Wednesday, October 2, 2013

Kansas City Princess (Warner Bros., 1934)

by Mark Gabrish Conlan • Copyright © 2013 by Mark Gabrish Conlan • All rights reserved

The film was Kansas City Princess, a 1934 Code-bender from Warner Bros. (it was released in October, two months after the Roman Catholic Church formed the Legion of Decency and declared holy war on Hollywood “immorality” in general and Mae West in particular, but it still had much of the spirit and many of the racy lines from so-called “pre-Code” films — notably one in which Robert Armstrong, playing a gangster who’s attempting to go straight, sort of, responds to a particularly outrageous suggestion from his sidekick by saying, “You been sniffin’ that nose candy again?”) co-starring Joan Blondell and Glenda Farrell as Rosie Sturges and Marie Callahan, respectively, two manicurists at a Kansas City barbershop. Marie is an out-and-out golddigger trying to hook a rich man — though her first target, Mr. Greenway (Arthur Hoyt), is so queeny our only question is why he’s cruising a young, attractive woman — while Rosie is in a tempestuous love-hate relationship with gangster Dynamite “Dynie” Carson (Robert Armstrong). Yes, it’s the sort of movie in which even the nicknames have nicknames! Marie finally lands a dinner date with Mr. Greenway, but Rosie and Dynamite crash the swanky nightclub where it’s taking place and blow Marie’s chance at landing her sugar daddy. Dynamite has to go to St. Louis on “business” and he assigns his sidekick Quincy (Vince Barnett) to watch over Rosie — only Rosie responds to Marie’s pressure to date someone well-off while Dynie is away (Marie’s “pressure” is literal — she’s poking Rosie with some unseen object to encourage her to cruise the rich customers), But the guy she picks is Frankie Smith (Gordon Westcott), a gangster friend of Dynie’s whose only interest in her is stealing the engagement ring Dynie bought (Dynie makes a big to-do about how he actually bought the ring instead of stealing it!) for her — which he does, only Dynie steals it back.

Fearful over what Dynie will do when he finds out Rosie lost his ring, Rosie and Marie flee Kansas City for New York by posing as members of the “Outdoor Girls of America” heading to the Big Apple for their annual convention (what are they going to do, spelunk up the Empire State Building?). Dynie charters an airplane and beats them to New York, whereupon the girls flee again, this time hiding on an ocean liner bound for Paris in the company of two (presumably crooked) aldermen, Jim Cameron (T. Roy Barnes) and Sam Warren (Hobart Cavanaugh), who pay for their tickets and naturally expect “services” in return — and not the kind that just involves making their hands look pretty, either. Once they get to Paris (how they get off the boat without passports is a mystery writers Sy Bartlett and Manuel Seff don’t explain — surely they didn’t do it by impersonating Maurice Chevalier!) they get involved with a scheme by French private eye Marcel Duryea (Osgood Perkins, Anthony Perkins’ father — and there is a discernible facial resemblance between them) to get “Lovums” (Renée Whitney), the wife of fabulously wealthy Junior Ashcraft (Hugh Herbert), to come back to him by convincing her that her outside boyfriend, psychiatrist Dr. Sascha Pilnakoff (Ivan Lebedeff, who in the early sound days played leads at RKO before his campy incompetence as an actor got him bounced down to comic supporting roles), is seeing other women. The idea is Rosie will vamp Pilnakoff and Duryea and Ashcraft will catch them in flagrante delicto — only Duryea is in cahoots with Pilnakoff and instead it’s Ashcraft who gets caught with Marie. In case you’re wondering what happened to Dynamite Carson in all this, he stowed away on the same boat the girls took to Paris and got himself hired as Ashcraft’s bodyguard. The film ends with Rosie and Dynamite paired off, while Marie and Ashcraft are canoodling and headed for the altar as soon as Ashcraft’s divorce comes through.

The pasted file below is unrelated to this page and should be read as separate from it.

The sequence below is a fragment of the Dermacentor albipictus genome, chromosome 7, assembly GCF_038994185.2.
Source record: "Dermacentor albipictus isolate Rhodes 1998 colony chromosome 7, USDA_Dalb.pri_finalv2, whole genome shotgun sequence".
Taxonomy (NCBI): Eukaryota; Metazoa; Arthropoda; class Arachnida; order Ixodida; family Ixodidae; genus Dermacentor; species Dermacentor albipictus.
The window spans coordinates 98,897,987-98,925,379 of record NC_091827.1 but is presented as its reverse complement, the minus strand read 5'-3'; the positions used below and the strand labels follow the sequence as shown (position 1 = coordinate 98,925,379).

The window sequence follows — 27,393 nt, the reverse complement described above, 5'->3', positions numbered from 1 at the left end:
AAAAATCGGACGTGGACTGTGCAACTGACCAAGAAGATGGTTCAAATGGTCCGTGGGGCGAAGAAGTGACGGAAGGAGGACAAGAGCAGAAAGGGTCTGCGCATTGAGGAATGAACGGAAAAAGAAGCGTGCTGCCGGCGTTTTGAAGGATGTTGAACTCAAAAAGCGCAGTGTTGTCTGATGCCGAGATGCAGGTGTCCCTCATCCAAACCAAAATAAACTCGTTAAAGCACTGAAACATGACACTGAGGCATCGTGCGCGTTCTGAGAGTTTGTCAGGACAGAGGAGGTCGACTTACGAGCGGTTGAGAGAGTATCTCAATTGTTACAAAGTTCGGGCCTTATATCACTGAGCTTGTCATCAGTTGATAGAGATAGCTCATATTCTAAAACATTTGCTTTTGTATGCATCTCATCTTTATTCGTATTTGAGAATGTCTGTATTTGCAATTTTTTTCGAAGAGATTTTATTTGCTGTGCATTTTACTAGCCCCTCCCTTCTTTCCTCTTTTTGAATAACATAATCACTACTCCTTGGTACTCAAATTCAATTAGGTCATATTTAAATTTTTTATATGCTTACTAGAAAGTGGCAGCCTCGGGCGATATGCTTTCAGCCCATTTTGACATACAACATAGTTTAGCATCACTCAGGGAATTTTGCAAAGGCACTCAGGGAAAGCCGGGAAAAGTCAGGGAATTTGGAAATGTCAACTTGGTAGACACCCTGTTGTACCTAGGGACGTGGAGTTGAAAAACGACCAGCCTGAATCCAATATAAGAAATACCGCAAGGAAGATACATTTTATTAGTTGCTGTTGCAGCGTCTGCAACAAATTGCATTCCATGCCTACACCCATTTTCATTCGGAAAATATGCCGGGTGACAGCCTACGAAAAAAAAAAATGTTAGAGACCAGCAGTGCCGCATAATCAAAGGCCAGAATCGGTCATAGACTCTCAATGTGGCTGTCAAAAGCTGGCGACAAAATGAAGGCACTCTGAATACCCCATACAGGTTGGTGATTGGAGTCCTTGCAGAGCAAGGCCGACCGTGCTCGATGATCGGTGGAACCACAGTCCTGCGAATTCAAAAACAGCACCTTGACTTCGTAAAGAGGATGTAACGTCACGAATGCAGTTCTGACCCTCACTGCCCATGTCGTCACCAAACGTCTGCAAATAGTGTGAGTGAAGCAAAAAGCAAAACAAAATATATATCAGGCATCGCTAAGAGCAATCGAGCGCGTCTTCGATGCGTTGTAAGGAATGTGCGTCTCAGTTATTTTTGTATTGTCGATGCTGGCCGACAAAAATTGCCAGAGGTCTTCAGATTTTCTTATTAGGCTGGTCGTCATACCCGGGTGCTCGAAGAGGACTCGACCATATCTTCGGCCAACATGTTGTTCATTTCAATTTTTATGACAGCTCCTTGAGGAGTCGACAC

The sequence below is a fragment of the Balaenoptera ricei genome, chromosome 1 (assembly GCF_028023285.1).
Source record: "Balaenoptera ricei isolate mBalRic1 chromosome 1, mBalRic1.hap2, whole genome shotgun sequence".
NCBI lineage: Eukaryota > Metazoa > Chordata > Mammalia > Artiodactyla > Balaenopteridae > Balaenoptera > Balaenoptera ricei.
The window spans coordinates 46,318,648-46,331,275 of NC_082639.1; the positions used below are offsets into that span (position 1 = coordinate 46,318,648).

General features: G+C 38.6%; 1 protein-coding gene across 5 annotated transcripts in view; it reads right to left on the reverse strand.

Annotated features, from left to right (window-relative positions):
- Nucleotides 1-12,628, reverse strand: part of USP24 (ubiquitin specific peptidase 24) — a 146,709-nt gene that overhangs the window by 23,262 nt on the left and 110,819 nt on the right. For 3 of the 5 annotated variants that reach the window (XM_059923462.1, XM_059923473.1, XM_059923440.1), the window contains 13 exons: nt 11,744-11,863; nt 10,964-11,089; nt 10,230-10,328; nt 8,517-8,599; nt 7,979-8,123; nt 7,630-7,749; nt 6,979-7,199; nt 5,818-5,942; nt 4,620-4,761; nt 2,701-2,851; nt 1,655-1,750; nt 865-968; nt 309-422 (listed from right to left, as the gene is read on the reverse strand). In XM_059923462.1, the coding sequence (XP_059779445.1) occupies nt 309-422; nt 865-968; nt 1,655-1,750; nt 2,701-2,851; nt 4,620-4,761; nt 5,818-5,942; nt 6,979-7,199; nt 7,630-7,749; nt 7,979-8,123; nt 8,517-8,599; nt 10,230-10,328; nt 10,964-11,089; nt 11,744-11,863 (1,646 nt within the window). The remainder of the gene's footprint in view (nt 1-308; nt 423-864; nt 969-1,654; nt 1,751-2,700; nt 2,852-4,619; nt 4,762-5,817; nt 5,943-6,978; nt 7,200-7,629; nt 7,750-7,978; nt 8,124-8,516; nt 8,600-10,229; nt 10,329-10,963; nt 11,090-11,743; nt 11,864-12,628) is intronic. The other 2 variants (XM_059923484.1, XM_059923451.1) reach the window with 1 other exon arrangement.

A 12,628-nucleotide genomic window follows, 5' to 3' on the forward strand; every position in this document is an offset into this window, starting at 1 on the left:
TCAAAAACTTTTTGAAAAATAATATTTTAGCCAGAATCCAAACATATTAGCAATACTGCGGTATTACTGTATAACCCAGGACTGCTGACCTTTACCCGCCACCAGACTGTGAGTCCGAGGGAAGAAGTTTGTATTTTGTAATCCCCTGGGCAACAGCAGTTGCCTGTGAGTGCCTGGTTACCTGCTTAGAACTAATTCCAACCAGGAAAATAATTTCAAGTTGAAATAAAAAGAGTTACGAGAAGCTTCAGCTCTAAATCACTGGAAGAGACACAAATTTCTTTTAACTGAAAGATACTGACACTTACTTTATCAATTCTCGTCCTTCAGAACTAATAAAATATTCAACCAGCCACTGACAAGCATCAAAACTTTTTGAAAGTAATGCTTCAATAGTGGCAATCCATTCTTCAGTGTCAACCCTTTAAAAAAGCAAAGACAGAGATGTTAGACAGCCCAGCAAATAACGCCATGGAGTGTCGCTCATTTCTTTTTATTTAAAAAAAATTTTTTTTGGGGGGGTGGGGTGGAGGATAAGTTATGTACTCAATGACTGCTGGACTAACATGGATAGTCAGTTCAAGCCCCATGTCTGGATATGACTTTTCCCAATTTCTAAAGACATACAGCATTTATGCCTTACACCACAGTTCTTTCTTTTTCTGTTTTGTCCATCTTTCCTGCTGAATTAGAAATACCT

Kansas City Princess is sheer delight for its first half, and while it gets a bit tired midway through (the Parisian scenes are “French farce” in all the overly predictable ways) it’s still got the tremendous Warners energy and great performances from the female leads. Armstrong is ill-used here, as usual; though at least he’s the male lead, I suspect his character was written for James Cagney and Armstrong seems miscast as such an unpleasant person. (Fortunately his best role is also his best-known — as obsessive but not heartless producer Carl Denham in King Kong and its sequel, Son of Kong.) William Keighley directs in his usual no-nonsense fashion, and though at times I could have wished that the near-namesake of Joan Blondell’s character, Preston Sturges, would have been at the helm (it’s the sort of loosely connected looney-tunes farce at which he excelled), Keighley makes the Warners factory machine work just fine and even gets a few creative camera angles in towards the end (the cinematographer was Joan Blondell’s first husband, George Barnes). It’s not a world-beater but an efficient, effective product of the studio system.